Two hundred years ago the practice of medicine was a field notable for its reliance on nostrums and procedures that ranged from those that were—at best—first aid, to some that were useless but comforting, to others that were outright deadly.
What we currently know as modern medicine grew largely from the discoveries made since the scientific revolution and the ongoing linkage of medical knowledge to rigorous research methods. The coupling of expert knowledge to compassionate delivery of care—modern medicine—is often held out as one of the most tangible examples of human progress. It produced a dynamic, self-correcting system that evolves and makes use of new discoveries to deliver the best patient care possible.
But not everybody came along for the ride. The progress of scientific medicine continues in stark contrast with other sectarian, cultural, and overtly religious belief systems related to human health. These remained static and there is little to distinguish belief systems like naturopathy, homeopathy, chiropractic, traditional Chinese medicine, and so on today from the practices as they were originally constituted.
In the early 1800s a schism developed between medical practitioners who espoused the beliefs of Joseph Hahnemann, the inventor of homeopathy (where infinitely dilute preparations of noxious substances are purported to cure illness), and those who felt such ideas were inadequate.
It was Hahnemann himself who coined the term allopath. The term was intended to indicate, in a pejorative way, that conventional practitioners of the early 19th century only treated disease by opposing symptoms and that they offered nothing in terms of preventing illness or addressing the root causes of disease.
The term allopath was rejected by mainstream medicine, but has continued to be used by homeopaths and other unconventional practitioners when referring to medical doctors. While physicians of the early 1800s had much less to offer patients than they do today, a knowledge of anatomy, the natural history of many diseases, and the early appreciation of the microbial causes of infectious diseases had begun to allow physicians to do far more than was captured by the derogatory term.
Indeed, as time went on conventional medicine began to develop and deploy discoveries such as vaccines, insulin, new medicines and surgeries, cancer therapies, and public health campaigns that not only treated symptoms but effectively eliminated a large number of diseases and prevented many others.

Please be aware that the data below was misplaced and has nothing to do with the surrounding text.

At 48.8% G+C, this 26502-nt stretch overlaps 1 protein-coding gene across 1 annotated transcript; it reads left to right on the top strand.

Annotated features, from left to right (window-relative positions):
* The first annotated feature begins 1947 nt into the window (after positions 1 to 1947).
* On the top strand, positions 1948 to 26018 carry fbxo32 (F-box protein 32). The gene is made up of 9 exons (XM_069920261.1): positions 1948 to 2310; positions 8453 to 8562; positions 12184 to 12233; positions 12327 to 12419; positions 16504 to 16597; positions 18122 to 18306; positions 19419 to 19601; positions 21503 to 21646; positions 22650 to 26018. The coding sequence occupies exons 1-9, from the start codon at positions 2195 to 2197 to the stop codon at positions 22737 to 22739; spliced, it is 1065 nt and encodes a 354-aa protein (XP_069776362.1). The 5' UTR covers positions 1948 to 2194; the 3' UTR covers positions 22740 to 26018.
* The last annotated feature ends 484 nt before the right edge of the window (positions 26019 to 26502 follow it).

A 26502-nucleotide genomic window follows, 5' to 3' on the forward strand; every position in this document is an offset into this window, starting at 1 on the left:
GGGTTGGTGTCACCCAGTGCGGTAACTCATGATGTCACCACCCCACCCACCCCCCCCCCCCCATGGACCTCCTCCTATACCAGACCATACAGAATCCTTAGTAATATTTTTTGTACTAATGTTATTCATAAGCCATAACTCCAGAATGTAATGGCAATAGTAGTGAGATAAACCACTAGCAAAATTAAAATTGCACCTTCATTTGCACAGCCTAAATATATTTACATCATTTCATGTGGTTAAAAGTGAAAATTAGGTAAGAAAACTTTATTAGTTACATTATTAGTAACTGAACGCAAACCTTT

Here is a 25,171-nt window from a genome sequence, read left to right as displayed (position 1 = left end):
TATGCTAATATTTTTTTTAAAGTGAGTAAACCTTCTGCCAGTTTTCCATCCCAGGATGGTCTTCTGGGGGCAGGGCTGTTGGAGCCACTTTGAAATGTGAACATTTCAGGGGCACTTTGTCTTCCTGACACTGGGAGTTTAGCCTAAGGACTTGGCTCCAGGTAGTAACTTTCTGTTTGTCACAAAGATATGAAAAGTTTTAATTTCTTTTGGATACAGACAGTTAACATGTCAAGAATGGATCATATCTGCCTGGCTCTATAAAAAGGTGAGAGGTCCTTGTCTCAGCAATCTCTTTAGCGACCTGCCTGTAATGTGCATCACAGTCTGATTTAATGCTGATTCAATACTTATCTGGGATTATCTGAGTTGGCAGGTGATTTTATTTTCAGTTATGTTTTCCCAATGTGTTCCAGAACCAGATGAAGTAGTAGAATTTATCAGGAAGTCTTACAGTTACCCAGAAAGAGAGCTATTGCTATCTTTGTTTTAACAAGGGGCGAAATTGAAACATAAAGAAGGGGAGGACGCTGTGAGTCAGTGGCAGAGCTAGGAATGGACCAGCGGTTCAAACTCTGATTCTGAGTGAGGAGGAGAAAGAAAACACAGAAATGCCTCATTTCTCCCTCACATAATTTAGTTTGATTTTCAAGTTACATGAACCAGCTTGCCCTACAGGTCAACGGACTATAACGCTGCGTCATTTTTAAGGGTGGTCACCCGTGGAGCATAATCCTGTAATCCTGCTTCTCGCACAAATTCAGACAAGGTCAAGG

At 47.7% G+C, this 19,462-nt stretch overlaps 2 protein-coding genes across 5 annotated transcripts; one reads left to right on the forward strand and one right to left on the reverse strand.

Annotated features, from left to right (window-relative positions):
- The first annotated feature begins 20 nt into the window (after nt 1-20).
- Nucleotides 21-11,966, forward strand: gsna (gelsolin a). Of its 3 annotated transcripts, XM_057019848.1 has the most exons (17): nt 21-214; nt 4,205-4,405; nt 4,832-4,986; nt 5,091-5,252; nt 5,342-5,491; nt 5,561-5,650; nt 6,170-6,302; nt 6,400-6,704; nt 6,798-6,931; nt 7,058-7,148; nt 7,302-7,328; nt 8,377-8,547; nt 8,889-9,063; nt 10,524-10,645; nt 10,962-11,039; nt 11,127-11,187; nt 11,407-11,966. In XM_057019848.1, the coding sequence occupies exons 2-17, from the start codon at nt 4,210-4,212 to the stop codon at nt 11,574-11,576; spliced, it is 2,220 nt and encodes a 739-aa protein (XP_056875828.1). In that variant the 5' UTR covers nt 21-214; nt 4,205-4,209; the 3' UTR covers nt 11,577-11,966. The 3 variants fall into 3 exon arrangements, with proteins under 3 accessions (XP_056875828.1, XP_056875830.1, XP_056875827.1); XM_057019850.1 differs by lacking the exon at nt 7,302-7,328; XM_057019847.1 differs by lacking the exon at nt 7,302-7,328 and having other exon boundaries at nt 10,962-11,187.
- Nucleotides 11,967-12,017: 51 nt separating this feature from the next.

It is all the more ironic, then, that the term allopath has become more commonly and effectively leveled by adherents of complementary/alternative/integrative therapies at the medical profession. Perhaps unknowingly, some physicians apply the term to their own trade, not understanding that the term connotes a practitioner very different from themselves.
The word is derived from the Greek allos (against) and pathos (suffering) and really denotes a process of diminishing symptoms. It is notable that while modern medicine has done more to understand, treat, cure, and prevent disease than any other entity in the history of humankind, practitioners who essentially do nothing but employ placebo effects to make patients believe they’re getting somewhat better are the ones who somehow are not allopaths.
More interestingly, depicting scientific medicine as allopathic medicine is often used as a device to define debate at an administrative level when unconventional practitioners wish to position themselves as equal partners on the health care playing field.
The BCMA has heard this from the mouths of government officials in the discussions around scope of practice, and it appears with some regularity in the submissions of unconventional practitioners to health ministries when extra status is being sought.
When advocating for scarce government health dollars, it sounds so much better to offer naive administrators a choice between naturopathic, homeopathic, allopathic, Native healing, and Eastern medicine than it does to tell the truth: that you can choose between medicine that’s consistent with the best information available, or things that aren’t.
—Lloyd Oppel, MD
Chair, Allied Health and Alternative Therapies Committee
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